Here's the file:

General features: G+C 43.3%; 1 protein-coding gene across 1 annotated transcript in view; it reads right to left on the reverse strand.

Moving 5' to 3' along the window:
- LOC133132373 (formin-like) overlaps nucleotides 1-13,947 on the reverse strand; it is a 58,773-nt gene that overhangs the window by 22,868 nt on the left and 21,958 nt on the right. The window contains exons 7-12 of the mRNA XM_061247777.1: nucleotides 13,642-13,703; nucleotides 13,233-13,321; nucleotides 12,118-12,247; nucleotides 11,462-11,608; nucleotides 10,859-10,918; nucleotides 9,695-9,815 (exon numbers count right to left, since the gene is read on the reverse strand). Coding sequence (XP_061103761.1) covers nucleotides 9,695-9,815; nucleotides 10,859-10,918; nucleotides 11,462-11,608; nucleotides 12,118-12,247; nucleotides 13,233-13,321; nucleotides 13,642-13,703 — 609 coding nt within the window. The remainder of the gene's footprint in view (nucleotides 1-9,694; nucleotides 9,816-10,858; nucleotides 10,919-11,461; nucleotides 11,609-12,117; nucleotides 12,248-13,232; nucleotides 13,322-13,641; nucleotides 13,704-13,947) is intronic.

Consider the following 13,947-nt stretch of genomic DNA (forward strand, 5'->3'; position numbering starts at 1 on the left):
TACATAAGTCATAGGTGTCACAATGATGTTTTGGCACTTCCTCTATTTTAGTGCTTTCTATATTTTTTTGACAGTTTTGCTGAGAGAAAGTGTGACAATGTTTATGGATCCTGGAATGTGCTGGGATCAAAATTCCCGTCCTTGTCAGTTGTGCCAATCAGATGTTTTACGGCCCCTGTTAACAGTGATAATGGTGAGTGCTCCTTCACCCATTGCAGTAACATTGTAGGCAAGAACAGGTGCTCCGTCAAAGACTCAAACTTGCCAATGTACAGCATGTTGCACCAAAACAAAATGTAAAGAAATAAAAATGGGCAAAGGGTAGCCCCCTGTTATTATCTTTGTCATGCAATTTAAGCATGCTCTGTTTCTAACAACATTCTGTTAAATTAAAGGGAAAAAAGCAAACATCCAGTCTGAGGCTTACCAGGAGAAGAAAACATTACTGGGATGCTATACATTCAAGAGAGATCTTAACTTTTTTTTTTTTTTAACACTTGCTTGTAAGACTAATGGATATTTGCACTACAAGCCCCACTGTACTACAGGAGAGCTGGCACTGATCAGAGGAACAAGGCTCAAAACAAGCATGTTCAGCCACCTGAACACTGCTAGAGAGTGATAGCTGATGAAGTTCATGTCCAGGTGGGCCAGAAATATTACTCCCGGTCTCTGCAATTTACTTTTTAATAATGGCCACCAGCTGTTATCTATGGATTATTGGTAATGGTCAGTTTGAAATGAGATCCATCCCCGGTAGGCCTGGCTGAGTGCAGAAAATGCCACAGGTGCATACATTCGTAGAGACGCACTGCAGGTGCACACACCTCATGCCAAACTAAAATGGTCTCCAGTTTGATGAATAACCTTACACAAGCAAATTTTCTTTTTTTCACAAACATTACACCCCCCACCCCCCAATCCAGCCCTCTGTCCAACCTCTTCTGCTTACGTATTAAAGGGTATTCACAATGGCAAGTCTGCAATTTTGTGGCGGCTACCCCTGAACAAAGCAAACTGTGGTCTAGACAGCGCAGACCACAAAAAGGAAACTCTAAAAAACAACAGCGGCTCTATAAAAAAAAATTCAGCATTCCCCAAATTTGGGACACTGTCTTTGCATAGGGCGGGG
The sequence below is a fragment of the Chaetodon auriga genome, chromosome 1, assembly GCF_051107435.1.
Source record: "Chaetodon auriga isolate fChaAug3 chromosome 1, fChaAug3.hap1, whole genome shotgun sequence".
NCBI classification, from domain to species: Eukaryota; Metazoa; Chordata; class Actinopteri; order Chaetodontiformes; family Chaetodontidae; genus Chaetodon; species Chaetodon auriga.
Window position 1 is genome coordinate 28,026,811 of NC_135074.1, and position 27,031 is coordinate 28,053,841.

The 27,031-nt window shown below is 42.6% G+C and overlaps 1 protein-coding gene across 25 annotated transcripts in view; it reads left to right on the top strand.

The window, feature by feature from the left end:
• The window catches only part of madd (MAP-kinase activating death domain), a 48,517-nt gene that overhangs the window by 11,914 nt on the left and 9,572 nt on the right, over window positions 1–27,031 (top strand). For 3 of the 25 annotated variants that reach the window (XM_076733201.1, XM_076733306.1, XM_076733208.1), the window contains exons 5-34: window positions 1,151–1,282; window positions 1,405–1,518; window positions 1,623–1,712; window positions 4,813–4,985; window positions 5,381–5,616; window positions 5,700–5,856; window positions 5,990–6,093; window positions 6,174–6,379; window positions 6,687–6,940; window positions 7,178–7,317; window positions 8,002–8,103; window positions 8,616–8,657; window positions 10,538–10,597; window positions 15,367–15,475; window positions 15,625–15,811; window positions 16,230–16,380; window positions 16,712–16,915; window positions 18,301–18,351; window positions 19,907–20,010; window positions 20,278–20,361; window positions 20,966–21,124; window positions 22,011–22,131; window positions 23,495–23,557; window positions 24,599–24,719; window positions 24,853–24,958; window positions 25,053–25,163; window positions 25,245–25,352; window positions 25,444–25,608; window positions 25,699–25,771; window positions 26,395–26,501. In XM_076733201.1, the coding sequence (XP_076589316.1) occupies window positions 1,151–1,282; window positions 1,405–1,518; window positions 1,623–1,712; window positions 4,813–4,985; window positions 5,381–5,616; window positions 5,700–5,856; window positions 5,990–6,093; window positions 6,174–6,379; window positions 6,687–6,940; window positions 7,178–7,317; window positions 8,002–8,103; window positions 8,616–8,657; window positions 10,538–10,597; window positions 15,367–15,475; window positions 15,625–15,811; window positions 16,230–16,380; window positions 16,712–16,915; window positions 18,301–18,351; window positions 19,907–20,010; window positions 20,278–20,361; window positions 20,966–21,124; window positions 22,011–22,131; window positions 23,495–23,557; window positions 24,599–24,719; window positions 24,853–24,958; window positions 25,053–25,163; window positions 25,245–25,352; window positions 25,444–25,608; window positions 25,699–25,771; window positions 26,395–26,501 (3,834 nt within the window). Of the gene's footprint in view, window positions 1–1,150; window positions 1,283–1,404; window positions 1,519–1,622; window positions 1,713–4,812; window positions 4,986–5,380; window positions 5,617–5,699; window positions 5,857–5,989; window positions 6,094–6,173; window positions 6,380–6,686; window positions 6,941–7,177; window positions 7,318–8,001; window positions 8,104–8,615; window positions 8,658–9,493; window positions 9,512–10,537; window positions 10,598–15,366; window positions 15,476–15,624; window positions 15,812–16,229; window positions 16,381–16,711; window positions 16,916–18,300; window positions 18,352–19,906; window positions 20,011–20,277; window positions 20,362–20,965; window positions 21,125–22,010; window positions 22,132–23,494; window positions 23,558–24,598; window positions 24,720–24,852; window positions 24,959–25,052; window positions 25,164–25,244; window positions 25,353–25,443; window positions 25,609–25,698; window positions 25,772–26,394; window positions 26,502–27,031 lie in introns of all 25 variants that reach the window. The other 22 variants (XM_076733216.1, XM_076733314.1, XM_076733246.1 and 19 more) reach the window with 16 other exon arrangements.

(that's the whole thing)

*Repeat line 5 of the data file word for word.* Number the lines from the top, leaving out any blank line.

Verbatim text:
TACATAAGTCATAGGTGTCACAATGATGTTTTGGCACTTCCTCTATTTTAGTGCTTTCTATATTTTTTTGACAGTTTTGCTGAGAGAAAGTGTGACAATGTTTATGGATCCTGGAATGTGCTGGGATCAAAATTCCCGTCCTTGTCAGTTGTGCCAATCAGATGTTTTACGGCCCCTGTTAACAGTGATAATGGTGAGTGCTCCTTCACCCATTGCAGTAACATTGTAGGCAAGAACAGGTGCTCCGTCAAAGACTCAAACTTGCCAATGTACAGCATGTTGCACCAAAACAAAATGTAAAGAAATAAAAATGGGCAAAGGGTAGCCCCCTGTTATTATCTTTGTCATGCAATTTAAGCATGCTCTGTTTCTAACAACATTCTGTTAAATTAAAGGGAAAAAAGCAAACATCCAGTCTGAGGCTTACCAGGAGAAGAAAACATTACTGGGATGCTATACATTCAAGAGAGATCTTAACTTTTTTTTTTTTTTAACACTTGCTTGTAAGACTAATGGATATTTGCACTACAAGCCCCACTGTACTACAGGAGAGCTGGCACTGATCAGAGGAACAAGGCTCAAAACAAGCATGTTCAGCCACCTGAACACTGCTAGAGAGTGATAGCTGATGAAGTTCATGTCCAGGTGGGCCAGAAATATTACTCCCGGTCTCTGCAATTTACTTTTTAATAATGGCCACCAGCTGTTATCTATGGATTATTGGTAATGGTCAGTTTGAAATGAGATCCATCCCCGGTAGGCCTGGCTGAGTGCAGAAAATGCCACAGGTGCATACATTCGTAGAGACGCACTGCAGGTGCACACACCTCATGCCAAACTAAAATGGTCTCCAGTTTGATGAATAACCTTACACAAGCAAATTTTCTTTTTTTCACAAACATTACACCCCCCACCCCCCAATCCAGCCCTCTGTCCAACCTCTTCTGCTTACGTATTAAAGGGTATTCACAATGGCAAGTCTGCAATTTTGTGGCGGCTACCCCTGAACAAAGCAAACTGTGGTCTAGACAGCGCAGACCACAAAAAGGAAACTCTAAAAAACAACAGCGGCTCTATAAAAAAAAATTCAGCATTCCCCAAATTTGGGACACTGTCTTTGCATAGGGCGGGG